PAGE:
Technological Breakthrough in Pearl Culture: Cultured (Beaded) Abalone Pearls from Chile
In what appears to be a major technological breakthrough in Pearl Aquaculture, Chilean Scientists from the University of Antofagasta, Chile have been successful in culturing bead nucleated cultured pearls on the “Red Abalone” (Haliotis rufescens) a species that was imported into Chile from Mexico back in the 1990s. Ever since, Chile has been a major producer of farm raised abalone, but just over a decade ago they started looking into culturing Mabe and cultured pearls. Their efforts have finally borne fruit!
As you may already know, the main issue behind Abalone pearl culture is that these organisms will not be able to clot their wounds, thus they die by bleeding, a haemophile effect of sorts. Their delicate surgical procedures have been able to produce the first cultured pearls from this family of mollusks (family Haliotidae) that comprise up to 130 different species worldwide (see this article for more information), but that have been grown for mostly for their delicious “meat” (the large foot of the animal). Abalone belong to a group of marine snails known as “Archaic Gastropods” (Vetigastropoda) which come from an ancient lineage, but that sometimes are confused as “clams” by some people, due to the shape of their shells.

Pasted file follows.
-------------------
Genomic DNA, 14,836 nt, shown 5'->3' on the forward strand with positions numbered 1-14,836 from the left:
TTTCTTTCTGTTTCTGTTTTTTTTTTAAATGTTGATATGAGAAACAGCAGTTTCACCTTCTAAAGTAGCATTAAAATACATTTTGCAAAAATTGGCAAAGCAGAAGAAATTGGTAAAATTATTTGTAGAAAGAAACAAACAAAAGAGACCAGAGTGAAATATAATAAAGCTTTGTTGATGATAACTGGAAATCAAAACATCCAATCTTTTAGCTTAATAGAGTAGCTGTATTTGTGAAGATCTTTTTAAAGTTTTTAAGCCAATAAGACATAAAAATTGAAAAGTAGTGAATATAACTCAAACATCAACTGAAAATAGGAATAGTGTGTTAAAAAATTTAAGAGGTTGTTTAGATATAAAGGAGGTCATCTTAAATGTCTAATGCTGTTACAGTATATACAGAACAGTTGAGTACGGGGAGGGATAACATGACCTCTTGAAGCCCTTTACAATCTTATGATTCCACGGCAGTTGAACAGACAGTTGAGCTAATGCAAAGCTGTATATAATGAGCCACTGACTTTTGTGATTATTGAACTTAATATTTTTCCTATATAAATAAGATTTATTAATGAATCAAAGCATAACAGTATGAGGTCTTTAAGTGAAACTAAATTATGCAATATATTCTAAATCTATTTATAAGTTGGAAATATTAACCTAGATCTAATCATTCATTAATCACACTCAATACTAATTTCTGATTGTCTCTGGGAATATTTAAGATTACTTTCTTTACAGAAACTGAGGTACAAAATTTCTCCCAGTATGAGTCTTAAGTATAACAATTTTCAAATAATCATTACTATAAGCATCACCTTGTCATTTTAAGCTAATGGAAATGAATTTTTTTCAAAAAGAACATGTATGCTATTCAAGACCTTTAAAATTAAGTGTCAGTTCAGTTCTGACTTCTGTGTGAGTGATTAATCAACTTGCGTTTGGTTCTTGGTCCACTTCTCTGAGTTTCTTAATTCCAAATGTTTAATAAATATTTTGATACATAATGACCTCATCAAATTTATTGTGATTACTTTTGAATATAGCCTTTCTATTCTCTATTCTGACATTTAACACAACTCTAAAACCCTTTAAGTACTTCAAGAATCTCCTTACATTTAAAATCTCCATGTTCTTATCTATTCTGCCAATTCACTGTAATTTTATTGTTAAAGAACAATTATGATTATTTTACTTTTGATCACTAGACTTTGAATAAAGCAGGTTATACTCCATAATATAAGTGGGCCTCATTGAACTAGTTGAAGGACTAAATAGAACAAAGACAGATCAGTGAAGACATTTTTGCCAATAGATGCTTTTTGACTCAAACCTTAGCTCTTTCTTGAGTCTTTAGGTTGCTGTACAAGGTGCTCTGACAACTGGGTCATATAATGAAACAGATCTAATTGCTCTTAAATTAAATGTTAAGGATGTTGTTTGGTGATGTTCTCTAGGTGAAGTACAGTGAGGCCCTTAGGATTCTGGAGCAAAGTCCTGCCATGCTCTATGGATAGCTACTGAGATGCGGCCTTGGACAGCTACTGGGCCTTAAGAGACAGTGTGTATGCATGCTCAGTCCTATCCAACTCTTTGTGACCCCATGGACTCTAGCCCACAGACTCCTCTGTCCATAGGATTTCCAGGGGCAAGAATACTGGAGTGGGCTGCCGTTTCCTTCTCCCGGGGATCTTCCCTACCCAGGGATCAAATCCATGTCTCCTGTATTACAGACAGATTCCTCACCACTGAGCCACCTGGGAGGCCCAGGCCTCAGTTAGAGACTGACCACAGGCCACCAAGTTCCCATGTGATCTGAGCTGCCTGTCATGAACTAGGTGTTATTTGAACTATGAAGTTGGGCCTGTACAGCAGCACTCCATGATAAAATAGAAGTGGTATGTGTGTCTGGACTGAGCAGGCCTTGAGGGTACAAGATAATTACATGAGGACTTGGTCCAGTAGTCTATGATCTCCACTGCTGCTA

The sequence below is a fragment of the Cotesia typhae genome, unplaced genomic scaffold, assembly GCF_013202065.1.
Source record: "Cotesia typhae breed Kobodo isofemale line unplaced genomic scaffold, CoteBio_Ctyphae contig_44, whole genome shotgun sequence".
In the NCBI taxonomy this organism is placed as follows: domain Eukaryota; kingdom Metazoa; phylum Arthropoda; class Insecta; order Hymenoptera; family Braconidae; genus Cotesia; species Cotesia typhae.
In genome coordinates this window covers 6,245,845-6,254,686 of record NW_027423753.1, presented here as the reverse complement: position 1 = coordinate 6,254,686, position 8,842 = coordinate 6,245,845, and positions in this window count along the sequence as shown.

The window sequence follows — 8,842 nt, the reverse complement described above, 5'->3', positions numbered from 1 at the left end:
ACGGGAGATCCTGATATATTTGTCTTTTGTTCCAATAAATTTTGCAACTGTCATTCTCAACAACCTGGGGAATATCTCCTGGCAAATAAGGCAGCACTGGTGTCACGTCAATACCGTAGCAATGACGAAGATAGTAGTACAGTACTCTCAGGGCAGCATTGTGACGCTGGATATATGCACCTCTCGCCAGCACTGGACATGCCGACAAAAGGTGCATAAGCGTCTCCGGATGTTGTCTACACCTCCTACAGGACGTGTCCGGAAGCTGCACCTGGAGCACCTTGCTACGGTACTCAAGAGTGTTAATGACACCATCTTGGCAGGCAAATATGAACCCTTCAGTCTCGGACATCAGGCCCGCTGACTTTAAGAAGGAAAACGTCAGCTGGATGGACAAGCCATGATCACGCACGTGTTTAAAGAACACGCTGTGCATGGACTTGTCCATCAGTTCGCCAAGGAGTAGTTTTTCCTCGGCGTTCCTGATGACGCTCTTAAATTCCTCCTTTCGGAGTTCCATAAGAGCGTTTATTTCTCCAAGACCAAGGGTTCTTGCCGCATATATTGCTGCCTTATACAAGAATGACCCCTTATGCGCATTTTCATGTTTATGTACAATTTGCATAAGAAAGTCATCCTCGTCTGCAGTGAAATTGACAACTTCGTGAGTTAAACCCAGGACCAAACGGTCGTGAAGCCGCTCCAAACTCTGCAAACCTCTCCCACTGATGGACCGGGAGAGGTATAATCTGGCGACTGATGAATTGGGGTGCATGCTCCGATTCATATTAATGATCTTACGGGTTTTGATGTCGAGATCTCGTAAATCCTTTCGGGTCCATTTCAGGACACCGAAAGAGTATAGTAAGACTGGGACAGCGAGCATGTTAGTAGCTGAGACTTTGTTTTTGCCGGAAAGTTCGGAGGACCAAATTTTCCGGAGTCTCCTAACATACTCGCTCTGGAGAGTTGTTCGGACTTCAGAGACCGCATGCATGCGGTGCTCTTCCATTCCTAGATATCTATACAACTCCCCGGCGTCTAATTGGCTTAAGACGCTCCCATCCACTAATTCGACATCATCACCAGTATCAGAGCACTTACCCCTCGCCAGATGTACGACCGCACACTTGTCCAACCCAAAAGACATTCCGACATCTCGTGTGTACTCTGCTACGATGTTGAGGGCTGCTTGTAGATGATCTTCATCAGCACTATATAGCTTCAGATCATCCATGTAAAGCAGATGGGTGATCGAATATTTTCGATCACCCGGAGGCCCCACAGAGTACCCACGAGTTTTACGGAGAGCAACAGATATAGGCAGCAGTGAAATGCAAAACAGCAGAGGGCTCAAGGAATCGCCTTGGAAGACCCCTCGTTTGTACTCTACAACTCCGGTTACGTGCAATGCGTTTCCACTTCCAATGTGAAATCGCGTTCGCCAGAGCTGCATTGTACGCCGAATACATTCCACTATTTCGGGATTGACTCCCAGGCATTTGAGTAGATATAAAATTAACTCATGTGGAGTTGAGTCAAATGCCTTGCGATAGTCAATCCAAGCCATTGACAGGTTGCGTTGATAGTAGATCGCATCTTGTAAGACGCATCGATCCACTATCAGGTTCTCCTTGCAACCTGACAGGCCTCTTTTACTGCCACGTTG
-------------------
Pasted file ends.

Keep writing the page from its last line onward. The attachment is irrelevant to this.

Caption: A large “Silver Lip pearl oyster” shell (30 cm in diameter) next to an even larger (40 cm in diameter) “Red Abalone” shell.
The team -led by Dr. Rubén Araya Valencia of the University of Antofagasta’s Technological program- behind these “impossible” to produce pearls has been able to produce Mabe pearls (something that had already been done in Canada, the United States and Mexico, but the main producer is New Zealand, read more about this subject here) and by means of their unique techniques they have been able to have post-operatory mortality rates of less than 1%, with just around 35% rejection (very much in line with other saltwater pearl operations). They have been able to patent their technology in Chile, Australia, South Africa, Korea and Mexico so far, with other Nations still pending.
These pearls clearly show the unique natural traits of Abalone pearls, such as their baroque shapes and beautiful blue-green coloration and lavender overtones, as well as other easily identifiable such as the presence of dark protein deposits. These first pearls also display a unique tapered look, probably due to the way the pearl sac heals within the organism’s body.
But in all, these pearls may also drive renewed excitement in the pearl world, just by offering an entirely new variety of cultured pearl to both consumers and designers. Welcome to our Pearl World!